A little further off course kinda- I finished that Fujim EM Porsche Rally car recently and it is 100 kinds of wrong. Didn't want to pay $100 for a replacement to start over.   It's missing parts underneath.  The horrors.  But I finished and was remarking to family that I had no idea what to do with it - doesn't fit theme of any of my current collection.  My son spke up and said he'd like to have it, that he could appreciate a Rally Car.   He has shown NO interest in building his own cars, but knows my passion and thinks it will be a nice piece in his apartment.  Wouldn't have happened it it were still in the closet.  

On 6/27/2020 at 3:59 PM, StevenGuthmiller said:

Agreed.

It brings to mind a comment that I hear often about interior work on a hard top.

"Too bad it's not a convertible so that everyone can see the detail that you added".

 

I understand the sentiment, but I don't do it because I "need" everyone else to see every detail that I've added.

I do it because I enjoy detailing interiors, and I know what I've done.

 

I figure that anyone viewing one of my models that is interested, and knows anything about the particular model I've built, will ask, and I can fill them in then.

If their not truly curious, I'm not particularly interested in trying to educate them anyway.

 

Steve

 

I love interiors.  At this point I use what little bit of skills I have to detail them as best I can.  Hardtop or Convertible.  To me it makes a huge difference in looking at the model.  Like I took time to find the nuances and respected that there were parts there to be detailed. 

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A lot of great lengthy replies.  For me, I'll simply say, I start every model with intentions of making the best model I can but so far always fall short of even near perfection.

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I build to satisfy the voices in my head and the few strange souls who get my work!

 

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This has been interesting to read. I think the big thing I go for is "does it look more-or-less like it's supposed to look?", and "Is it something that if it were 1:1, I would be embarrassed by if I said I had anything to do with its assembly?"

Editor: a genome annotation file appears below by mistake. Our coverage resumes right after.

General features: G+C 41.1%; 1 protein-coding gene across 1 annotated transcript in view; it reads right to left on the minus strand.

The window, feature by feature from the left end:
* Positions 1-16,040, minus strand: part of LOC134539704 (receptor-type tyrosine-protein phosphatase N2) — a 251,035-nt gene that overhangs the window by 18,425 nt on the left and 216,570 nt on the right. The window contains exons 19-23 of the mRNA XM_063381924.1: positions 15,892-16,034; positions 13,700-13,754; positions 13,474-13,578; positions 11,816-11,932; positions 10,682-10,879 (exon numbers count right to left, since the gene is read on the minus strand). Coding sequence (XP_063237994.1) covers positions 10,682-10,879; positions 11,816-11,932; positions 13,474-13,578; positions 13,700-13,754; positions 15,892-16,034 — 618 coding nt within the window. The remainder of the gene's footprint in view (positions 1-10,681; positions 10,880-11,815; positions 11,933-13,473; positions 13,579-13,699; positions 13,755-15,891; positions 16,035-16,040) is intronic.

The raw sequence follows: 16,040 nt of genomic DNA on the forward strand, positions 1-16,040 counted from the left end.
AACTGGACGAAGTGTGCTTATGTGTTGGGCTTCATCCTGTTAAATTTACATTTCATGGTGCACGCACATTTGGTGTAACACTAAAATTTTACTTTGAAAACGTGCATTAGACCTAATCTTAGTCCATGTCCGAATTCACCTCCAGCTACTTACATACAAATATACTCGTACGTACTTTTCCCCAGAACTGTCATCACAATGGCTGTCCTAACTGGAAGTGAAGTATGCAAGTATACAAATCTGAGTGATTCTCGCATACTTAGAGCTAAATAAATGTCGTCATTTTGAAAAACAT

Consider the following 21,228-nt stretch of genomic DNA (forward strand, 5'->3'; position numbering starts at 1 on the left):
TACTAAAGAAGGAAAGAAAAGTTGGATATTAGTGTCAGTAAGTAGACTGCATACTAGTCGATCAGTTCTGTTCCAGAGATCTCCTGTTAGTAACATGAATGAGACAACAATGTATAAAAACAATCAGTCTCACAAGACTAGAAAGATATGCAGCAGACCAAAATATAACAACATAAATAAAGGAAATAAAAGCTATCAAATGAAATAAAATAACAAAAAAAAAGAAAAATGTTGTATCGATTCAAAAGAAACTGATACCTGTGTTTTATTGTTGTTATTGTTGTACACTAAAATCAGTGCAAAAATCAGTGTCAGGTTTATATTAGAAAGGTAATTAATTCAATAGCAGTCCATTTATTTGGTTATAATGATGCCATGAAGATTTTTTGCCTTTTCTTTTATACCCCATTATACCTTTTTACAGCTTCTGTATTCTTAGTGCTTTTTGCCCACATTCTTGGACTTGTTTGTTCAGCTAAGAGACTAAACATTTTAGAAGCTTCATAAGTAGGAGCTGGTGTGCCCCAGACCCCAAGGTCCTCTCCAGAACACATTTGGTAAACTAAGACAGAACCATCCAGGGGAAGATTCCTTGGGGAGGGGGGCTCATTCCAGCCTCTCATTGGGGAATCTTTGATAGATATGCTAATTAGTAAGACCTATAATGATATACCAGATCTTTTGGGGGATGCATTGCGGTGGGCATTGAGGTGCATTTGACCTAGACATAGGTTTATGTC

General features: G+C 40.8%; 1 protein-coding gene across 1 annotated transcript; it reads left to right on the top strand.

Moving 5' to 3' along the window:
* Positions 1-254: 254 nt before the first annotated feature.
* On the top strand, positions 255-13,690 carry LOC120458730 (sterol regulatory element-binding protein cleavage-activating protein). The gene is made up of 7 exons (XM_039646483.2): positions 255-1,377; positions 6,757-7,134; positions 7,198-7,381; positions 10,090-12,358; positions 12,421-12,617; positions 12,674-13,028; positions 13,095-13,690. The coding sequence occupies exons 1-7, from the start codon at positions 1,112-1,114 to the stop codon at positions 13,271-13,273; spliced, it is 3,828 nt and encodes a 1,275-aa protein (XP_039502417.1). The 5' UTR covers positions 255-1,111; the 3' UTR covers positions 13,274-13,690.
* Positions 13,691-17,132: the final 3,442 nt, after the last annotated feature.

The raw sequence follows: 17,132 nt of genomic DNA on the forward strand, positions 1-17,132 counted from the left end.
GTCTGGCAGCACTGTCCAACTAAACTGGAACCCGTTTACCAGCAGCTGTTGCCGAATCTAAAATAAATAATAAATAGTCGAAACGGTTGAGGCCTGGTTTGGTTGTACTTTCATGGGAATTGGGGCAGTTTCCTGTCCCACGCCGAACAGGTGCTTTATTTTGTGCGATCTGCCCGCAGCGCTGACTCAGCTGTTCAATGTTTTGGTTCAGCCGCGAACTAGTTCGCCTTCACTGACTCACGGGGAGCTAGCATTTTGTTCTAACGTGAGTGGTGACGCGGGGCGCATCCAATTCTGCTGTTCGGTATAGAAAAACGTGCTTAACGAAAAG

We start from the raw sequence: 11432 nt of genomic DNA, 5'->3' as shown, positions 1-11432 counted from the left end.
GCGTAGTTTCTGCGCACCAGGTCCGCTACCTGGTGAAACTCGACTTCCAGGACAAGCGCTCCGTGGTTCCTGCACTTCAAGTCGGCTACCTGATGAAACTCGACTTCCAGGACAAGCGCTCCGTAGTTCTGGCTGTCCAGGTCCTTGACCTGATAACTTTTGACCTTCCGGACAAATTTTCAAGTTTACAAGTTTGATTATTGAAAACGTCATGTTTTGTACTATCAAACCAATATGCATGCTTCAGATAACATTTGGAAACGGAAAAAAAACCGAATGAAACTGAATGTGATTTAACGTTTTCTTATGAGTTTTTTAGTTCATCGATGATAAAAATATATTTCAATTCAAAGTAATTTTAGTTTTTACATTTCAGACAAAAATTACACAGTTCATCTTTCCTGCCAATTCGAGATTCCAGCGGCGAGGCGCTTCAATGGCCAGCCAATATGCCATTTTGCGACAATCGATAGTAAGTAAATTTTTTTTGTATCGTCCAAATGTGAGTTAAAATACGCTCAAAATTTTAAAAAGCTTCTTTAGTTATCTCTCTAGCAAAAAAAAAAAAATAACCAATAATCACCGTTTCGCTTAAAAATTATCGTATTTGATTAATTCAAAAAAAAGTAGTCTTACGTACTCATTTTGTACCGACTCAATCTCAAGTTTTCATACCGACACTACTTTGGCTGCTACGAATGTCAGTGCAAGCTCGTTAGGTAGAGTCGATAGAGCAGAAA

My builds are far less than perfect, usually. Most are box-stock, or box-parts-swap. Someday, I will successfully wire an engine, and I think I figured out how. I just need to find a car I want to try it with.

It's funny...as people usually look at the exterior, I'm finding myself being drawn more and more to restoring old curbside annuals, so it forces me to work on things like coachwork presentation and the interior. That's what people see, and as much as I want to be happy with my own builds, I want people to who see anything I build and be surprised or delighted by something because everyone deserves to look at something that's actually worth looking at.

But, in the end, you must be the one satisfied. You are the customer and the contractor, both.

Reminds me of a story I heard when I was in college. I don't remember where I heard it at the moment, but it was an important one.

An old carpenter was skilled and did his job well, and his boss gave him his most challenging jobs. As the time for him to retire came closer, he was getting tired, and wanted to go enjoy life, when his boss said "I need you for one more job before you retire. Do you mind?" The carpenter wasn't thrilled, but agreed to do it.

The carpenter was tired, and decided to not be quite as fastidious. A couple of corners weren't quite sqaure, structurally sound, but not square. Some of the finish work wasn't as clean as he usually worked. The exterior had a couple of minor flaws. But, the house was completed, it was sound, and the carpenter was tired and ready to rest and enjoy life with his family.